What Does Measuring Quality of Hire Say About Your Recruiting Maturity?
Every line is the perfect length if you don’t measure it. The same can be said for new employees if you don’t measure the way they were hired, and the way they perform in their new role. Recruiters know by now the value of measuring their work, and the performance of the new employees they source. But there are added benefits to collecting and analyzing useful data, as it drives recruiting maturity, and opens up a number of new opportunities for improvement.
One important data point recruiters use to assess their level of talent acquisition maturity is quality of hire. By measuring the value of new employees, and showing how well the recruitment team sourced these workers, quality of hire can paint a thorough picture of a company’s talent acquisition strategy. In a recent report, Empower Hiring Managers And Recruiters Today To Own Recruiting Tomorrow, Aberdeen Group research analyst Zach Lahey demonstrated the power of quality of hire in relation to other aspects of recruitment.
Aberdeen’s Best-in-Class companies that utilized quality of hire saw a majority of employees with exceptional performance reviews. In addition, they had a mean 15% year-over-year improvement in hiring manager satisfaction. These organizations are likely to be much further along the path to talent acquisition maturity than their peers. In this post we’ll examine how measuring quality of hire can lead to other gains within an organization.
Data: Out of the Companies that Measure Quality of Hire…
54% provide key stakeholders with a view of the development progress of new employees in the onboarding process
This means they are 2.7 times more likely to share this data than their less mature peers. Measuring quality of hire is more than just finding the right person for the job–it also focuses on employee performance after they begin working. Companies that accurately measure quality of hire also evaluate their onboarding process, and ensure that the development of new employees makes sense for the company.
Quality of hire and onboarding should go hand in hand at any organization. Tracking employees as they proceed through the onboarding process lets their managers and recruiters see how they are acclimating to their role and the company, and can flag any candidate issues that might be harder to address later on. Plus, by monitoring onboarding and providing feedback to key stakeholders, companies can identify gaps in the onboarding process that might otherwise have gone unnoticed.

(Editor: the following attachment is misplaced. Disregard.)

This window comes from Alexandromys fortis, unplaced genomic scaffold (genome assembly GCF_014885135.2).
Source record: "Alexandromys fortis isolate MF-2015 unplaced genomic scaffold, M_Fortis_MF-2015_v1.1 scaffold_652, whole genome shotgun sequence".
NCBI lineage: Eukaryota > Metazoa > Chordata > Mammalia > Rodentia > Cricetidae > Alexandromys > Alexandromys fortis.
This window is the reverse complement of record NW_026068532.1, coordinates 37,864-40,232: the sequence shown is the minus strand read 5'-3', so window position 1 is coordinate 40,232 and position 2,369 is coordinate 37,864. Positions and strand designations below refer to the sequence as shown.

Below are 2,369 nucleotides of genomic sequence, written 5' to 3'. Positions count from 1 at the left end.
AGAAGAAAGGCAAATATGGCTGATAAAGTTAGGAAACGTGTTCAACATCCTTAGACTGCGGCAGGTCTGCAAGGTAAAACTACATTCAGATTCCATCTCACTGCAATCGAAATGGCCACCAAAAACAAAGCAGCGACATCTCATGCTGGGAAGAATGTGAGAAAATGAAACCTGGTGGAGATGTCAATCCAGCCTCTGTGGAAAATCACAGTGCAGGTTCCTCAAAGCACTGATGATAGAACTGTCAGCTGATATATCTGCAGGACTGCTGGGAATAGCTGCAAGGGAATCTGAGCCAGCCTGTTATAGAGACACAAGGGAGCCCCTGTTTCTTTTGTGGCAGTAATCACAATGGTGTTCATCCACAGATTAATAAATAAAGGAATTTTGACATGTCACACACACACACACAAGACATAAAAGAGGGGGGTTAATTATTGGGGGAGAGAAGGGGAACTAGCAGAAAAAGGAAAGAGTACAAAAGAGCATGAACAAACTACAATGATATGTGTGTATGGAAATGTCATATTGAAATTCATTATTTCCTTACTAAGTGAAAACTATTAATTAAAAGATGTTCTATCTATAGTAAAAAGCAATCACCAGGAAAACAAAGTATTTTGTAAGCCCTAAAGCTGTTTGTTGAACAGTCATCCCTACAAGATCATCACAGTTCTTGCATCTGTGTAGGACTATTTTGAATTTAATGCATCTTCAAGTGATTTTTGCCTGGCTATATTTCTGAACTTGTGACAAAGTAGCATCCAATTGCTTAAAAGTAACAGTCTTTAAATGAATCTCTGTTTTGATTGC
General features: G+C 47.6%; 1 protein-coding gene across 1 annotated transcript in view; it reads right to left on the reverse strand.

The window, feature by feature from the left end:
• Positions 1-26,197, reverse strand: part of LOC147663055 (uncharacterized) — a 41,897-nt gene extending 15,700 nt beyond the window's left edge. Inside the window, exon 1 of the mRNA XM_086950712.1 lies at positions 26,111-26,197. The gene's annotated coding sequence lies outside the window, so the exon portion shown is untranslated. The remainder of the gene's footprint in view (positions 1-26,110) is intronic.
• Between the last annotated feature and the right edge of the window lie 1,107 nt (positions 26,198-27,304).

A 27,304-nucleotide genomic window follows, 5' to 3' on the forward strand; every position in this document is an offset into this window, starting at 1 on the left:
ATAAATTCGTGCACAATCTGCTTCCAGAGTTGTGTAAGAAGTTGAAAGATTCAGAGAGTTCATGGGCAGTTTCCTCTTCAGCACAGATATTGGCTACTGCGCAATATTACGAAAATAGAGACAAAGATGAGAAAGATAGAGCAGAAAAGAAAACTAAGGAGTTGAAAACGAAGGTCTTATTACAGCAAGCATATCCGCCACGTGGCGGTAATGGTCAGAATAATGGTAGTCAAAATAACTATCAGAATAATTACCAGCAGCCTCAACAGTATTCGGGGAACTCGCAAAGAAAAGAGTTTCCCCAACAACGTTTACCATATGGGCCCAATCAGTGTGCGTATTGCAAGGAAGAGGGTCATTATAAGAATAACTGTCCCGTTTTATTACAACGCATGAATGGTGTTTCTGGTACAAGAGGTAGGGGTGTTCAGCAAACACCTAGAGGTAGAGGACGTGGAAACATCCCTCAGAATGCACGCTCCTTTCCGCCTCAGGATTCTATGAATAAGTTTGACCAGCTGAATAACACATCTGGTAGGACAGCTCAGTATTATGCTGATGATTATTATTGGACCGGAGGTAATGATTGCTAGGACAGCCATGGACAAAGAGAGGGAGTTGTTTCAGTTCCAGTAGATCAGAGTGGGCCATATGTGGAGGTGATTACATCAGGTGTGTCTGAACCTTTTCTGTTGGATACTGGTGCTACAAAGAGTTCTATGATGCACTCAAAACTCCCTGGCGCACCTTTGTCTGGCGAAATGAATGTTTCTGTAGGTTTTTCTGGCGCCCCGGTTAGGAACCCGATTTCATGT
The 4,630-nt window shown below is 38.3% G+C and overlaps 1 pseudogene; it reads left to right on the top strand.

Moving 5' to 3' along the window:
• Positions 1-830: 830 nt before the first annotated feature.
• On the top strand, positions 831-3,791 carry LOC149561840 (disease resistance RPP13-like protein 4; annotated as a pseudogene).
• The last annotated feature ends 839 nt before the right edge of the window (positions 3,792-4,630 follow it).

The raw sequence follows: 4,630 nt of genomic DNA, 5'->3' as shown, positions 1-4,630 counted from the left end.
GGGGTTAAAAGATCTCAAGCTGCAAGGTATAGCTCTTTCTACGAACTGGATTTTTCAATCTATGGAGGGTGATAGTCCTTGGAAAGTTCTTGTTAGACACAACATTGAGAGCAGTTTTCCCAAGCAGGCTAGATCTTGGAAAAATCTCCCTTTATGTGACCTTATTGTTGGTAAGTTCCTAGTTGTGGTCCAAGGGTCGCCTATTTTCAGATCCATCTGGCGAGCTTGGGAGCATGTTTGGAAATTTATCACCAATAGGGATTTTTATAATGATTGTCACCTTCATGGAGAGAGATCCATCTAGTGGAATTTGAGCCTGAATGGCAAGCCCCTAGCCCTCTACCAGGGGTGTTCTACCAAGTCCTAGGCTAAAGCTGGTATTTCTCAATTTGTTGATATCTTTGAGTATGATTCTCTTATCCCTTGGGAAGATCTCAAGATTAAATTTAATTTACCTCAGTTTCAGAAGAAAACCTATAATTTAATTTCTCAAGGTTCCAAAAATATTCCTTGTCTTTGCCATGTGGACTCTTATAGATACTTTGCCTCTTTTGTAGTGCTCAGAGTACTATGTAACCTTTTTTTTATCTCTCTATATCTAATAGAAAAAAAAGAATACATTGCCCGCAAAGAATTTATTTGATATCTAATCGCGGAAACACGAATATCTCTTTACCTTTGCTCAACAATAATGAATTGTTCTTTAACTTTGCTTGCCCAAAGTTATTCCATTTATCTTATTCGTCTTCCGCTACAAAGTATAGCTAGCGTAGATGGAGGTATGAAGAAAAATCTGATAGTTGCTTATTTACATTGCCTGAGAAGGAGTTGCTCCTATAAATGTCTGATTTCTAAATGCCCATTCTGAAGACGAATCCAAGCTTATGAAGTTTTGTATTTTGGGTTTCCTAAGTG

43% can tie the source of a candidate to their performance as an employee
The source of quality employees has become more crucial than ever, as recruiters can choose from an ever-expanding list of places in which to advertise open jobs. The proliferation of job boards, the rise of social recruiting, and the increasing preference for mobile career sites, means new employees can come from anywhere.
By measuring the quality of new employees in tandem with the source of those employees, companies can help their recruitment team identify the most successful sources of talent. Many talent acquisition leaders are finding that traditional job boards are not as effective as previously thought, and are placing a bigger emphasis on search and social recruiting. Quality of hire data can help inform these decisions and lead to better allocation of resources.
Improve the Variables that go into Quality of Hire
Quality of hire is made up of many variables, and its measurement will most likley be unique to every company. But most will include job performance, productivity, ramp-up time, engagement, cultural fit, and job tenure. Keeping an eye on each variable in the equation is crucial not just to measuring quality of hire, but using its results to drive talent acquisition maturity.
HR leaders that can review the ramp-up time of new employees, for example, can help managers identify strengths and weaknesses of the onboarding process. Feedback on the cultural fit of new workers can help shape the wording of future job postings. It may even be advisable to reverse engineer your quality of hire metrics. Determining what type of quality you want to achieve with each new hire can help guide recruitment strategies and refine the variables in your quality of hire calculations.
Aberdeen also found that the companies within the Best-in-Class category were 2.4 times more likely than their peers to fully understand how they measure quality of hire. It’s not enough to collect data and claim to understand it–recruiters must be able to articulate what it is they’re measuring, and how they use that data. Quality of hire results provide ongoing data that, when analyzed in tandem with related employee metrics, can allow HR leaders to continuously improve their recruitment strategies and develop a more mature talent acquisition model.
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